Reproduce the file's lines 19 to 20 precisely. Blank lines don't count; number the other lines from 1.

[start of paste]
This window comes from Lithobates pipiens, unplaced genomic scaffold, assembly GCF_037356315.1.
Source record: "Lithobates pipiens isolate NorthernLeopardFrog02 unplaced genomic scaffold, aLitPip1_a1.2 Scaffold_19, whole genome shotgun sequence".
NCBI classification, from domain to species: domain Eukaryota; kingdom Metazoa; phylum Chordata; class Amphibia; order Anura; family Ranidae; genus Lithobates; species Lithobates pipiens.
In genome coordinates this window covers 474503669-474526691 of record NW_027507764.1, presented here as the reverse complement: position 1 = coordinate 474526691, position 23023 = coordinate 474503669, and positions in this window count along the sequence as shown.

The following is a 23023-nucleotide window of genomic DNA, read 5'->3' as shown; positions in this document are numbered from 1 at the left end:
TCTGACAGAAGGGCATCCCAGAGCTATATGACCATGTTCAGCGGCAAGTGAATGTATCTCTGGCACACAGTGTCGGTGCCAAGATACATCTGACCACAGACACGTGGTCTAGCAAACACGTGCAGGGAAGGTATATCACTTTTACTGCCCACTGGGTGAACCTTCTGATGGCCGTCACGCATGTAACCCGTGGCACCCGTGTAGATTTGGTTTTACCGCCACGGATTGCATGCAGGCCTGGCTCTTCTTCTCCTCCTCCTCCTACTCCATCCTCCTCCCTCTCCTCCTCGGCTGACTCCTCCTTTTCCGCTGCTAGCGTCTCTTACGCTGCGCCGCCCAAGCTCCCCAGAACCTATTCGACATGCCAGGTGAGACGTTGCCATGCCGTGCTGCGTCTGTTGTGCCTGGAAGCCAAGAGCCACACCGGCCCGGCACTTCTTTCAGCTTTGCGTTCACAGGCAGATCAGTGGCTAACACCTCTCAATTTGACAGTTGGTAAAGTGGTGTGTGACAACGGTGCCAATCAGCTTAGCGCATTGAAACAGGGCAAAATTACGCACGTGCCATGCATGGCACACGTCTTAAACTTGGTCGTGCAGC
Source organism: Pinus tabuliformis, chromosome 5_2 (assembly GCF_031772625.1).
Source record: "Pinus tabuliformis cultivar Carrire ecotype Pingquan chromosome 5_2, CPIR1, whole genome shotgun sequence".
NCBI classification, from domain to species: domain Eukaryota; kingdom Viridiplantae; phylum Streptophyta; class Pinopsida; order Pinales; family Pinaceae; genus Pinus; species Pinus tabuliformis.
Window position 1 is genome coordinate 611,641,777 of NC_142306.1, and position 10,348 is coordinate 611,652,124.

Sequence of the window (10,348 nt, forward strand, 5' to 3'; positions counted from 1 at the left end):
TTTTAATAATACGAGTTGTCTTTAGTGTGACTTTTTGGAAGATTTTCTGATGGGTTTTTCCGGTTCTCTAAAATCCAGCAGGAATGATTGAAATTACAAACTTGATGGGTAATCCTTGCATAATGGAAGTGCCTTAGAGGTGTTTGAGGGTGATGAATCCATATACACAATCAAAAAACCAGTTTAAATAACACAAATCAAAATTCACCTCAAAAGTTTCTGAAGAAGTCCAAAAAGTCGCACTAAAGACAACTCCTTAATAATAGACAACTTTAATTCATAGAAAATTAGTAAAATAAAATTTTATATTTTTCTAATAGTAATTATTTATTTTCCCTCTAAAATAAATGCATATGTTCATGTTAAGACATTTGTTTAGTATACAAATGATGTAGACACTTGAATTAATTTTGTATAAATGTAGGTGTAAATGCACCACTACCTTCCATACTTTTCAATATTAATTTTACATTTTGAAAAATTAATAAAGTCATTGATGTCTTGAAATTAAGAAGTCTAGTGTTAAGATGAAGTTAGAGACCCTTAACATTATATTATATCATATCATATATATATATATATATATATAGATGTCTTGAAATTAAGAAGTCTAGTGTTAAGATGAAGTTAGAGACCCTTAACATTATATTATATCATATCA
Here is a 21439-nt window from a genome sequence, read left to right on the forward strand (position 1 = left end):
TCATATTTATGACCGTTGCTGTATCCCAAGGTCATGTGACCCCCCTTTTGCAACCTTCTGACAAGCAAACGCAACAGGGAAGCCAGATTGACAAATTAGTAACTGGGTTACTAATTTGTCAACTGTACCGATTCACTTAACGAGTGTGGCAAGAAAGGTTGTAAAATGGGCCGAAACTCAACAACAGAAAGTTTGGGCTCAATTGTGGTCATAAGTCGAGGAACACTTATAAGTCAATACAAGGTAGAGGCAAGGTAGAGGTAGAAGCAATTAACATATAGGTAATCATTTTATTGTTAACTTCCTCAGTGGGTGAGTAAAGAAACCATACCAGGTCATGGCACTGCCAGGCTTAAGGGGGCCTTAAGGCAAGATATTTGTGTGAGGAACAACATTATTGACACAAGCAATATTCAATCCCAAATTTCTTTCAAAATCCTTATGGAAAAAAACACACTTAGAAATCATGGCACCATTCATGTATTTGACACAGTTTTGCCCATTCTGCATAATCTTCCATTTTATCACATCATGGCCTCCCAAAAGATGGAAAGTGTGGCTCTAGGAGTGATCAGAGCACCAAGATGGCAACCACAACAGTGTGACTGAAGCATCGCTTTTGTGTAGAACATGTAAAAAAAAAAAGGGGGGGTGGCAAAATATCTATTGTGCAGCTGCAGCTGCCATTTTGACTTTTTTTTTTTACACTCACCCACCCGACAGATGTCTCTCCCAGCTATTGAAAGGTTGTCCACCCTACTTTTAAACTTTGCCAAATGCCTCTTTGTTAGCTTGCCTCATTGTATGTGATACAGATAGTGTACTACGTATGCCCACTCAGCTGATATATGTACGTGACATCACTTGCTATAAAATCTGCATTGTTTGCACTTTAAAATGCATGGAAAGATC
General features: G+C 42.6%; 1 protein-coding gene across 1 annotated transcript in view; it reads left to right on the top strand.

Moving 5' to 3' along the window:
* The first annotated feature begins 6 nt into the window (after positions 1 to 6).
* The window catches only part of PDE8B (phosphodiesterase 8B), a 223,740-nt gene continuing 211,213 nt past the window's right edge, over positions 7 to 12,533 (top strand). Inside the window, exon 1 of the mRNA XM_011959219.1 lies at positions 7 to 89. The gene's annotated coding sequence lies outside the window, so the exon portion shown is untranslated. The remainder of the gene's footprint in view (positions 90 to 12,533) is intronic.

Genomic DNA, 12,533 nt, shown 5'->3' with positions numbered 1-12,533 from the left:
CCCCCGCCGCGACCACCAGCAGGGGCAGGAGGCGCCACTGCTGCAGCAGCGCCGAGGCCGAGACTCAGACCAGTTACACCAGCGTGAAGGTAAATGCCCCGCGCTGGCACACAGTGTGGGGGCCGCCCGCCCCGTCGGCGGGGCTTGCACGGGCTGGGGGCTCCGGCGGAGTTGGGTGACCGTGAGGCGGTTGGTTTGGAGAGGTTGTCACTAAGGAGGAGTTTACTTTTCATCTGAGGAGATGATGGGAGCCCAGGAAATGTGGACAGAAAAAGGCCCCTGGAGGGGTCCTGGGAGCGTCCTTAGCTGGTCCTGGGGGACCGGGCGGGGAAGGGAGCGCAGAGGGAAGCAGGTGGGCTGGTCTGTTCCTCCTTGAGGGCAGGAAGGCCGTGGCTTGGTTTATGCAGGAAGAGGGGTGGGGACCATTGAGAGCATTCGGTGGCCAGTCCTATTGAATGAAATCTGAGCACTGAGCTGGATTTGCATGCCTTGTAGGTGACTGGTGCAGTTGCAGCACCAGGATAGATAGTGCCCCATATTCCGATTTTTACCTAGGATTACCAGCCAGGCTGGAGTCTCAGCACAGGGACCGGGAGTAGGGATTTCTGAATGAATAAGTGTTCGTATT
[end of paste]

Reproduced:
Genomic DNA, 12,533 nt, shown 5'->3' with positions numbered 1-12,533 from the left:
CCCCCGCCGCGACCACCAGCAGGGGCAGGAGGCGCCACTGCTGCAGCAGCGCCGAGGCCGAGACTCAGACCAGTTACACCAGCGTGAAGGTAAATGCCCCGCGCTGGCACACAGTGTGGGGGCCGCCCGCCCCGTCGGCGGGGCTTGCACGGGCTGGGGGCTCCGGCGGAGTTGGGTGACCGTGAGGCGGTTGGTTTGGAGAGGTTGTCACTAAGGAGGAGTTTACTTTTCATCTGAGGAGATGATGGGAGCCCAGGAAATGTGGACAGAAAAAGGCCCCTGGAGGGGTCCTGGGAGCGTCCTTAGCTGGTCCTGGGGGACCGGGCGGGGAAGGGAGCGCAGAGGGAAGCAGGTGGGCTGGTCTGTTCCTCCTTGAGGGCAGGAAGGCCGTGGCTTGGTTTATGCAGGAAGAGGGGTGGGGACCATTGAGAGCATTCGGTGGCCAGTCCTATTGAATGAAATCTGAGCACTGAGCTGGATTTGCATGCCTTGTAGGTGACTGGTGCAGTTGCAGCACCAGGATAGATAGTGCCCCATATTCCGATTTTTACCTAGGATTACCAGCCAGGCTGGAGTCTCAGCACAGGGACCGGGAGTAGGGATTTCTGAATGAATAAGTGTTCGTATT